From the rice fields to technology leadership

Since leaving the rice fields as a young man and advancing his career, Jinrong Qian has been driven to be creative, solve problems, and do the right thing for customers and our company

10 Aug 2021

Jinrong Qian had one month to prepare for the test that would change his life.

For two years after he finished middle school, he worked in the mud, swatting mosquitoes, as a full-time rice farmer and watched in frustration as his friends continued their education. At the time, government policies allowed only one child per family to attend high school, and his older brother got the opportunity.

His parents and grandparents were rice farmers in their village about 100 miles south of Shanghai. Growing up, Jinrong assumed he would also spend his life in the fields. But he hoped for another future.

Then he got his opportunity. Two years after graduating from middle school, the government changed its policy to allow students who passed an exam to attend high school. For the next month, he worked in the fields during the day and studied late into the night. He passed.

“I was jumping for joy,” Jinrong said. “I can’t tell you how excited I was.”

Since he left the rice fields as a young man, Jinrong has been motivated to succeed, pursue opportunities to learn, and mentor individuals and teams who are determined to win. He earned a bachelor’s degree, two master’s degrees and a doctorate in electrical engineering – all in record time and at the top of his class. He also worked as an assistant professor in China for five years before moving to the United States.

Today he is vice president and manager of our company’s Battery Management Solutions. He manages investment strategy and product roadmaps, drives operational improvements, and helps develop people. He holds 31 patents and has written or contributed to dozens of technical papers.

He recently answered a few questions about his life and approach to leadership.

Question: If you could return home and speak to the students at your high school today, what advice would you give them?

Jinrong Qian: I would tell them to never give up. You may feel that you are limited somehow, but you control your own destiny and your own career path. Some people give up when life is hard. But you have to be motivated by challenges and prepare for opportunities. And when opportunities come, you have to catch them and make a contribution. Opportunities are precious.

Image of Jinrong Qian leading a meeting
Jinrong Qian leads a meeting at TI in Dallas, Texas.

Question: After high school, you had the highest test score in your county on the university entrance exam. Why did you decide to study engineering?

Jinrong: On the farm, we didn’t know what college looked like. I didn’t know what electrical engineering was. I knew that I didn’t want to work as a laborer on the farm. I saw that the tractor was more efficient than manual labor, so I wanted to study automation and electronics.

Question: What motivates you?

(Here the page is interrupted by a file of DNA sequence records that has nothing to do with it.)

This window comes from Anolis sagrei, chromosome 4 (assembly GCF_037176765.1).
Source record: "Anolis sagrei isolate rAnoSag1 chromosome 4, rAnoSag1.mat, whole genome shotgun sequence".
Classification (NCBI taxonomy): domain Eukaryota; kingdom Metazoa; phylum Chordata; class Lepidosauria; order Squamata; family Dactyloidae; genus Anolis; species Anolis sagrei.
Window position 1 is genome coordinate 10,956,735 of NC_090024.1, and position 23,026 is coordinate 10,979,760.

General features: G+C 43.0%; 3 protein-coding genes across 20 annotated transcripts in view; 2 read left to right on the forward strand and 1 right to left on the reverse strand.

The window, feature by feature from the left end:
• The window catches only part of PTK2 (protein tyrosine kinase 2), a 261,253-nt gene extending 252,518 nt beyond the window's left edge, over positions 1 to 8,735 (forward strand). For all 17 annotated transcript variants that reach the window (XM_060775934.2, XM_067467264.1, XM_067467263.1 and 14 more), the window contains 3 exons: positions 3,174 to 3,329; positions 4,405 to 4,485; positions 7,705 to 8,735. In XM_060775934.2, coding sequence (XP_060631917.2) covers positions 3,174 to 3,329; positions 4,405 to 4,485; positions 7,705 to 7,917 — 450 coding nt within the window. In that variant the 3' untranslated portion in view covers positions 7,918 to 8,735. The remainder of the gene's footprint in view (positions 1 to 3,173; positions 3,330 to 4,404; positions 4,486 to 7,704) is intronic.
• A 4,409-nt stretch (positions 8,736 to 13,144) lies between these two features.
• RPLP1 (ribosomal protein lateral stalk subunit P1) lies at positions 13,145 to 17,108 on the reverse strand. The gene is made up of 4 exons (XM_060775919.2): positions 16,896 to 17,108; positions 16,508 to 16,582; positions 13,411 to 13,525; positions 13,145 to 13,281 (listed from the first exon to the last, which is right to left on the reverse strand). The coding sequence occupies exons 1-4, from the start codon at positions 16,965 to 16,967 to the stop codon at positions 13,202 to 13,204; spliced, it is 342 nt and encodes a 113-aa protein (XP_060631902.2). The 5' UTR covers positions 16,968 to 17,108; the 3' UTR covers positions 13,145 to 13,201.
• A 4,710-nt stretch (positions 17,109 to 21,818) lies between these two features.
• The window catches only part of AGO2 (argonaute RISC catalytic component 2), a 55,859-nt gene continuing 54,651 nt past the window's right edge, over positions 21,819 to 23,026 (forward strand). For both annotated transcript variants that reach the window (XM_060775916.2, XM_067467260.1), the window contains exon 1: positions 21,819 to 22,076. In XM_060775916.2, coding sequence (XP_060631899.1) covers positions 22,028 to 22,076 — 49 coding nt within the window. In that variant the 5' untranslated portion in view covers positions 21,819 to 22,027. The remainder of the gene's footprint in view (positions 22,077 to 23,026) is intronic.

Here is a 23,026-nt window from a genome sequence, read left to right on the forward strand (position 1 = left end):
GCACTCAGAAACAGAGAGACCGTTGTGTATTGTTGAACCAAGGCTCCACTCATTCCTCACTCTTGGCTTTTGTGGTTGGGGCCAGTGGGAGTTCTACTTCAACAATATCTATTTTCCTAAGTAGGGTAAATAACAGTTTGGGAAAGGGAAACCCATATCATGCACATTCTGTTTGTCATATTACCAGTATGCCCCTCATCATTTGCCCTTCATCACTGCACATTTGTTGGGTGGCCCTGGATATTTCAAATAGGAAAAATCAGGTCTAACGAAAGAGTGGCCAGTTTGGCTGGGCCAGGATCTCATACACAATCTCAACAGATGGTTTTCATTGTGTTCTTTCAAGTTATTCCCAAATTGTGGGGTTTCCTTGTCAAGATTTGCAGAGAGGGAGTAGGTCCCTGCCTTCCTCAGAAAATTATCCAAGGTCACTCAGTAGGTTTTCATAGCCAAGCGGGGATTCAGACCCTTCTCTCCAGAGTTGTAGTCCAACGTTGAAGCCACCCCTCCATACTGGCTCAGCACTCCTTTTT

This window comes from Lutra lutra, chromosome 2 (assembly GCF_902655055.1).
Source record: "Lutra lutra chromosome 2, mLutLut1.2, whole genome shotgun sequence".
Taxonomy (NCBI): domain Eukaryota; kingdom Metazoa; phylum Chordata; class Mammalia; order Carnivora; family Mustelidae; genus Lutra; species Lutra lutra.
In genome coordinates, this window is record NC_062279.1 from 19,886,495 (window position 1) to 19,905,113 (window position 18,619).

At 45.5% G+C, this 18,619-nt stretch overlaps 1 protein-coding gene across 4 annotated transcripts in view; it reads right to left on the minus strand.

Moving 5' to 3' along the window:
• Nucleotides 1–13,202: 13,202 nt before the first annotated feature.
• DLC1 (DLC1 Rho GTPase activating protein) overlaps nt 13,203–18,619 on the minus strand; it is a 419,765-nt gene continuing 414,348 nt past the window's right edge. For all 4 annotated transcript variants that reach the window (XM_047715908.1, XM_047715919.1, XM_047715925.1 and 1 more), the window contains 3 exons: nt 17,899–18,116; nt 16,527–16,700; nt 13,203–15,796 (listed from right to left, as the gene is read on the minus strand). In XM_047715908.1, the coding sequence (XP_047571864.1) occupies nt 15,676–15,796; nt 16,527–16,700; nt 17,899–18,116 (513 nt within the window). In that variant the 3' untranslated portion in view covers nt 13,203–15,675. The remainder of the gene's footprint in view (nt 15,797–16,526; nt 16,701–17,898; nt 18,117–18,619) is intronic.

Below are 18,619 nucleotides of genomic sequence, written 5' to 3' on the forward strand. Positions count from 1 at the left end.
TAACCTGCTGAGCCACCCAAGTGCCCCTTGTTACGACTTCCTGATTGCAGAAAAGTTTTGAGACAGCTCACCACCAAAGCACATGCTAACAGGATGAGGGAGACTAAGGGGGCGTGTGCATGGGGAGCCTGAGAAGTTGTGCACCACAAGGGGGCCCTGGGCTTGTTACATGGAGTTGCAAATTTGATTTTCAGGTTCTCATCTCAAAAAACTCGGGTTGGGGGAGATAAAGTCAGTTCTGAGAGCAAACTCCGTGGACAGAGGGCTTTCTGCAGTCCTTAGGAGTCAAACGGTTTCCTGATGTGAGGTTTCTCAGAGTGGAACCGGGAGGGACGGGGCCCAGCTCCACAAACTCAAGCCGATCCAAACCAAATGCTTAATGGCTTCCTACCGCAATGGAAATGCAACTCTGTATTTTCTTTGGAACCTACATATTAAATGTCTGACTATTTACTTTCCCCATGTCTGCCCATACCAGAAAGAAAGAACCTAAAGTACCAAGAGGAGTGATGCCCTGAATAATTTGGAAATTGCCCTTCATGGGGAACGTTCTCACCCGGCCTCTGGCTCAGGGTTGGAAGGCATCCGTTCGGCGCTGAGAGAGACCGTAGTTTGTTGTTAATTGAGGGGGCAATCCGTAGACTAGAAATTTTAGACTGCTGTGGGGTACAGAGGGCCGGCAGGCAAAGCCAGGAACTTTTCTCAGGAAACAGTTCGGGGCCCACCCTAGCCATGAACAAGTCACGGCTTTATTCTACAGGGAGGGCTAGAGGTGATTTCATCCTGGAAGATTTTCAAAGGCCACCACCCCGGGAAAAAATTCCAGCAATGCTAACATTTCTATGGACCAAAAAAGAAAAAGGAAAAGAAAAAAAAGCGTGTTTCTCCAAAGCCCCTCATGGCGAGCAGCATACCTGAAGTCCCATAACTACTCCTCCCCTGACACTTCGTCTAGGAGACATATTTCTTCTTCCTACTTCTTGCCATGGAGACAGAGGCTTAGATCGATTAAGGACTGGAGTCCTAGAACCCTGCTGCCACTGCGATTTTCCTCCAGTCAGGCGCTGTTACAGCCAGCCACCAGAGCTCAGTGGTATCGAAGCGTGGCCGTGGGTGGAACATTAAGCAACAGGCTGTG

Jinrong: I am driven by achieving results. I want to be creative, solve problems, and do the right thing for our customers and our company.

When I was a student at Zhenjiang University in Hangzhou, I went home often to visit my family, who lived in the countryside about 40 miles away. They were still planting rice in the mud and getting bitten by mosquitoes and other bugs. Then I looked at the university’s laboratory, where my professors were working on high-end research. I was motivated to do research to advance technology so that I could help my hometown, which was so poor at the time.

Image of Patrick Vanderpool holding rings

Question: When you joined TI, you became a member of the company’s prestigious Technical Ladder, which is a career path for technical leaders. Then you moved into a business leadership role a few years later. Why is it important for a business leader to have a technical background?

Jinrong: A business leader who has technical competence, knows the trends in technology and is able to make the right assessments adds more value to the team. When I visit customers, I can answer the technical questions, help solve their design challenges, look at the technology roadmap to define what devices they need and negotiate with them. I’m the decision-maker. I’m really proud of that combination.

Question: What is your view of the battery-management market in China?

Jinrong:  The requirements for battery management are stringent in China, which gives us a great opportunity to partner with our customers. Take smart phones, for example. A recent challenge was to reduce the time to charge a smart phone from three hours to 15 minutes. We accepted the challenge and solved the thermal issue. The BQ25980 charger has a 98.6% efficiency and achieved a 15-minute charging time from empty to full. People in China now are able to do that because of our technology.

Companies in China have product design cycle times that are very short, so time to market is important. As a result of this trend, our team continuously problem-solves to quickly find solutions to customers’ design challenges.

Question: How do you develop the next generation of innovators?

Jinrong: This is one of my most challenging jobs as a leader. I spend a lot of time coaching future leaders. I help them learn how to think about best practices, how to define products and how to make business decisions. I can’t give them a formula – there isn’t one. But I can help them learn how to improve their thought processes and how to see problems from different angles so they can win business and make tough decisions. I want to help others grow.

Question: Any last thoughts?

Jinrong: You have to start with your heart. If you love what you do, no matter how hard it is, you will feel good.

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